As you can see, I've included other images from the mission so the guys who aren't interested in quilting will have something to look at!!
First stop, the Desert Quilters Patch on Country Club Road towards Sahuarita. I'm not sure if that's North, South, East or West. I seem to get a little turned around when in Tucson because the mountains are on the wrong side! I picked up this pattern for a boot quilt, with all the proceeds going to the Southern Arizona Community Food Bank. That meant I needed lots of different "boot" fabric. That turned out to be much easier said than done!!
Not to throw you off, but the fishhook cactus are blooming in the desert, giving these beauties crowns of gold. The crowns eventually turn into sharp hooks that I'm sure you could catch fish with, if there was any water in the desert!!
The second stop was Arizona Vac and Sew. We followed the GPS this time and even though it forgot there was an A and a B exit, after wandering around the desert, it finally got us back on track. We didn't spend much time here because I would have walked out with an embroidery machine for a measly $7000. YIKES!!! That thing better be able to cook breakfast for that price!!
The third shop was Quilters Market on Speedway, the finest shop in Tucson in my opinion. They were even having a customer appreciation day. There were bags and bags with ribbons attached. Pull the ribbon and you get what's in the bag ... and you didn't even have to buy anything! I got patterns for fabric bowls and a fat quarter ... Patty got a quilt pattern book and a fat quarter.
Since this book has several nice patterns and I have several jelly rolls at home, it seemed a perfect fit. It came home with me along with a couple more pieces for my Boot quilt.
So much for an entire day of quilt shop hopping!! This is the little mountain next to the Mission, named Martinez Hill. Jose Maria Martinez married his wife and raised a family, probably in Tubac Sonora and was in charge of the Presidio in Tucson. Ten years after his retirement, his family was attacked by Apache Indians who took Tubac back. Martinez was forced to move closer to Tucson. He was granted land by the Indian Chief in San Xavier that was close to or included this hill, where he raised cattle until his death. There's some very interesting history around if you just dig in the sand a little.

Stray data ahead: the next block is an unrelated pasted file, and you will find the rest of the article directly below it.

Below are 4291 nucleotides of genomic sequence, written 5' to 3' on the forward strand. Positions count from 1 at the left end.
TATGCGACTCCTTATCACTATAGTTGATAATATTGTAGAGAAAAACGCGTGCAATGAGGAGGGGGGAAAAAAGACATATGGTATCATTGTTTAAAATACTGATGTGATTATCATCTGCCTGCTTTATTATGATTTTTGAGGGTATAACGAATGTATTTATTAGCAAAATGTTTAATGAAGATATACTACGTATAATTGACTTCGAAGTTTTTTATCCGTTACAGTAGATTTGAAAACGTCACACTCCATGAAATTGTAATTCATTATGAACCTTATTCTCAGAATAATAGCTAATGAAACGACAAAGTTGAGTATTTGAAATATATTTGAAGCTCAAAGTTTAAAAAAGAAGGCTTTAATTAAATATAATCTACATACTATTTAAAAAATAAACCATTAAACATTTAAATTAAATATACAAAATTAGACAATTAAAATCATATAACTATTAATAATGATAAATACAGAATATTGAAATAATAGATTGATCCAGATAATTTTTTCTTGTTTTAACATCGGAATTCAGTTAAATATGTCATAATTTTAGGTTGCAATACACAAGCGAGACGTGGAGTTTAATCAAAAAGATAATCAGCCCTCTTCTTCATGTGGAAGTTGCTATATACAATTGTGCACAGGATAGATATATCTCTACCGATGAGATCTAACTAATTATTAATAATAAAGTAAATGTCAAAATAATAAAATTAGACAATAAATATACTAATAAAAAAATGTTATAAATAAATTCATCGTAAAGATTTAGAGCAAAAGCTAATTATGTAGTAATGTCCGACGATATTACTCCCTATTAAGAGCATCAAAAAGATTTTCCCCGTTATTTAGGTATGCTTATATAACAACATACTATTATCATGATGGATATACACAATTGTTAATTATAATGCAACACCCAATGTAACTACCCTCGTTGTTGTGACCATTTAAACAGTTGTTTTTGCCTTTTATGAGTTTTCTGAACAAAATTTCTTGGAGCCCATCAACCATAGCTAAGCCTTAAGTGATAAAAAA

One of the doorways in the museum of San Xavier Mission has been restored to it's original beauty. I think I just might try this in MY house.
There are several handmade iron gates around the property. I imagine this was quite a feat without an acetylene torch!! This mission has become a pilgrimage site for many believers on foot and on horseback. Can you just imagine how amazing it would be to attend a festival here?
The original ceilings still exist ... hand cut wooden beams covered with small branches, then layered with adobe and dirt. This insulation seems to work really well ... it's very cool inside the buildings.
Back at the ranch, Dan rode in on HIS horse, the Harley breed, and we immediately drove off into the sunset for another Supreme Burrito at Rancho Rustico on Houghton Road. GREAT food! I apologize for the bad picture ... I had already eaten half of it when Dan reminded me to TAKE a picture. The good news is that I have enough left over for TWO more meals!!
Once again Mother Nature didn't disappoint when she threw out a beautiful sunset, almost a daily event here.
I continue to look at homes, having found several nice ones for MUCH less than the purchase price of my home. I have found that you have to watch out for things like well agreements, very long dirt roads and HOA fees. If you aren't looking for a place where you can park a motorhome, you certainly have lots of possibilities at VERY reasonable prices.
With all our running around, I think today may be a stay-at-home and lay around day. Or maybe we'll take a drive to Tubac!!